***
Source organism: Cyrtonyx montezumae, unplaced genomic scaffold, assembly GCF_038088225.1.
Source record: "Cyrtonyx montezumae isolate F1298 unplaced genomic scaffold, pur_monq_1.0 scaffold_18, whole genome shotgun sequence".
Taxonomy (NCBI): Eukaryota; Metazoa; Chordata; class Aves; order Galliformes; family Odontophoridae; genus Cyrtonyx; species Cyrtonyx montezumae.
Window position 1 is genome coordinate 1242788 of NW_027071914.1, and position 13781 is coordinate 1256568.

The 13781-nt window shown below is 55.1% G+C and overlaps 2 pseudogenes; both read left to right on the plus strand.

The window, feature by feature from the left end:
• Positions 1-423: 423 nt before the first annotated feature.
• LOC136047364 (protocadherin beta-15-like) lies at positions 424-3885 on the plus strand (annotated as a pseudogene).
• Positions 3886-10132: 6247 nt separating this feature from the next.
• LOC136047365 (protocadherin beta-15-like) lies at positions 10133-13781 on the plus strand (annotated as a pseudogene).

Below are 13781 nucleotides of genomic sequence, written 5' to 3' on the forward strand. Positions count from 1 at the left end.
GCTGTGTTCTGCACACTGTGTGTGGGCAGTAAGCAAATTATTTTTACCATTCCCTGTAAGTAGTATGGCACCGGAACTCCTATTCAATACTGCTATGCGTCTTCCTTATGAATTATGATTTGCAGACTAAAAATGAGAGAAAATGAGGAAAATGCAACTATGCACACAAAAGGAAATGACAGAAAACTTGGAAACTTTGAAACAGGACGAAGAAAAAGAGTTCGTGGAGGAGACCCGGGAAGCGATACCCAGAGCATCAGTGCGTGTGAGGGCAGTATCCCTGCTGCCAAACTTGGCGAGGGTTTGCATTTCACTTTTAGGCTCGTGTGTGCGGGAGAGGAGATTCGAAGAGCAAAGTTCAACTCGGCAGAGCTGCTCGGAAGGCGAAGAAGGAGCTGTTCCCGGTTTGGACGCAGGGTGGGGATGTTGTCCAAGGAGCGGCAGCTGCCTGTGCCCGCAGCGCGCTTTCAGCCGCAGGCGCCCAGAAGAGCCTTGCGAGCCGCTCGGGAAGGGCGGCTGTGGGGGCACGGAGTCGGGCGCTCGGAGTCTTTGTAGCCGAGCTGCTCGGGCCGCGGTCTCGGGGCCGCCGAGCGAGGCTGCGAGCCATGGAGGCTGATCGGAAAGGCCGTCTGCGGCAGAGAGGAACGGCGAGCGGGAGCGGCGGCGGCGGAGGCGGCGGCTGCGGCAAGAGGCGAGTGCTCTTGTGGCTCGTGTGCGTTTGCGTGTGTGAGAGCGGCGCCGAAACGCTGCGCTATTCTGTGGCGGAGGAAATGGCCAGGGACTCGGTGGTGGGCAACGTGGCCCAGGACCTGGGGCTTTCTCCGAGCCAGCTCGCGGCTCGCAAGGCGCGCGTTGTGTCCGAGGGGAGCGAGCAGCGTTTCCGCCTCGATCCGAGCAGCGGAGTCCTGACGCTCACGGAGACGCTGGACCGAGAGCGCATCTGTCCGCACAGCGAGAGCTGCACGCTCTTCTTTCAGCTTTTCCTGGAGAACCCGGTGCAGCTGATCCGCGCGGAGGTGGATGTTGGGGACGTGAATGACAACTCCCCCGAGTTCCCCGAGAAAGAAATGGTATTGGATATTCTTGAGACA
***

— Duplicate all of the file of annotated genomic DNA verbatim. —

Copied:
Source organism: Cyrtonyx montezumae, unplaced genomic scaffold, assembly GCF_038088225.1.
Source record: "Cyrtonyx montezumae isolate F1298 unplaced genomic scaffold, pur_monq_1.0 scaffold_18, whole genome shotgun sequence".
Taxonomy (NCBI): Eukaryota; Metazoa; Chordata; class Aves; order Galliformes; family Odontophoridae; genus Cyrtonyx; species Cyrtonyx montezumae.
Window position 1 is genome coordinate 1242788 of NW_027071914.1, and position 13781 is coordinate 1256568.

The 13781-nt window shown below is 55.1% G+C and overlaps 2 pseudogenes; both read left to right on the plus strand.

The window, feature by feature from the left end:
• Positions 1-423: 423 nt before the first annotated feature.
• LOC136047364 (protocadherin beta-15-like) lies at positions 424-3885 on the plus strand (annotated as a pseudogene).
• Positions 3886-10132: 6247 nt separating this feature from the next.
• LOC136047365 (protocadherin beta-15-like) lies at positions 10133-13781 on the plus strand (annotated as a pseudogene).

Below are 13781 nucleotides of genomic sequence, written 5' to 3' on the forward strand. Positions count from 1 at the left end.
GCTGTGTTCTGCACACTGTGTGTGGGCAGTAAGCAAATTATTTTTACCATTCCCTGTAAGTAGTATGGCACCGGAACTCCTATTCAATACTGCTATGCGTCTTCCTTATGAATTATGATTTGCAGACTAAAAATGAGAGAAAATGAGGAAAATGCAACTATGCACACAAAAGGAAATGACAGAAAACTTGGAAACTTTGAAACAGGACGAAGAAAAAGAGTTCGTGGAGGAGACCCGGGAAGCGATACCCAGAGCATCAGTGCGTGTGAGGGCAGTATCCCTGCTGCCAAACTTGGCGAGGGTTTGCATTTCACTTTTAGGCTCGTGTGTGCGGGAGAGGAGATTCGAAGAGCAAAGTTCAACTCGGCAGAGCTGCTCGGAAGGCGAAGAAGGAGCTGTTCCCGGTTTGGACGCAGGGTGGGGATGTTGTCCAAGGAGCGGCAGCTGCCTGTGCCCGCAGCGCGCTTTCAGCCGCAGGCGCCCAGAAGAGCCTTGCGAGCCGCTCGGGAAGGGCGGCTGTGGGGGCACGGAGTCGGGCGCTCGGAGTCTTTGTAGCCGAGCTGCTCGGGCCGCGGTCTCGGGGCCGCCGAGCGAGGCTGCGAGCCATGGAGGCTGATCGGAAAGGCCGTCTGCGGCAGAGAGGAACGGCGAGCGGGAGCGGCGGCGGCGGAGGCGGCGGCTGCGGCAAGAGGCGAGTGCTCTTGTGGCTCGTGTGCGTTTGCGTGTGTGAGAGCGGCGCCGAAACGCTGCGCTATTCTGTGGCGGAGGAAATGGCCAGGGACTCGGTGGTGGGCAACGTGGCCCAGGACCTGGGGCTTTCTCCGAGCCAGCTCGCGGCTCGCAAGGCGCGCGTTGTGTCCGAGGGGAGCGAGCAGCGTTTCCGCCTCGATCCGAGCAGCGGAGTCCTGACGCTCACGGAGACGCTGGACCGAGAGCGCATCTGTCCGCACAGCGAGAGCTGCACGCTCTTCTTTCAGCTTTTCCTGGAGAACCCGGTGCAGCTGATCCGCGCGGAGGTGGATGTTGGGGACGTGAATGACAACTCCCCCGAGTTCCCCGAGAAAGAAATGGTATTGGATATTCTTGAGACA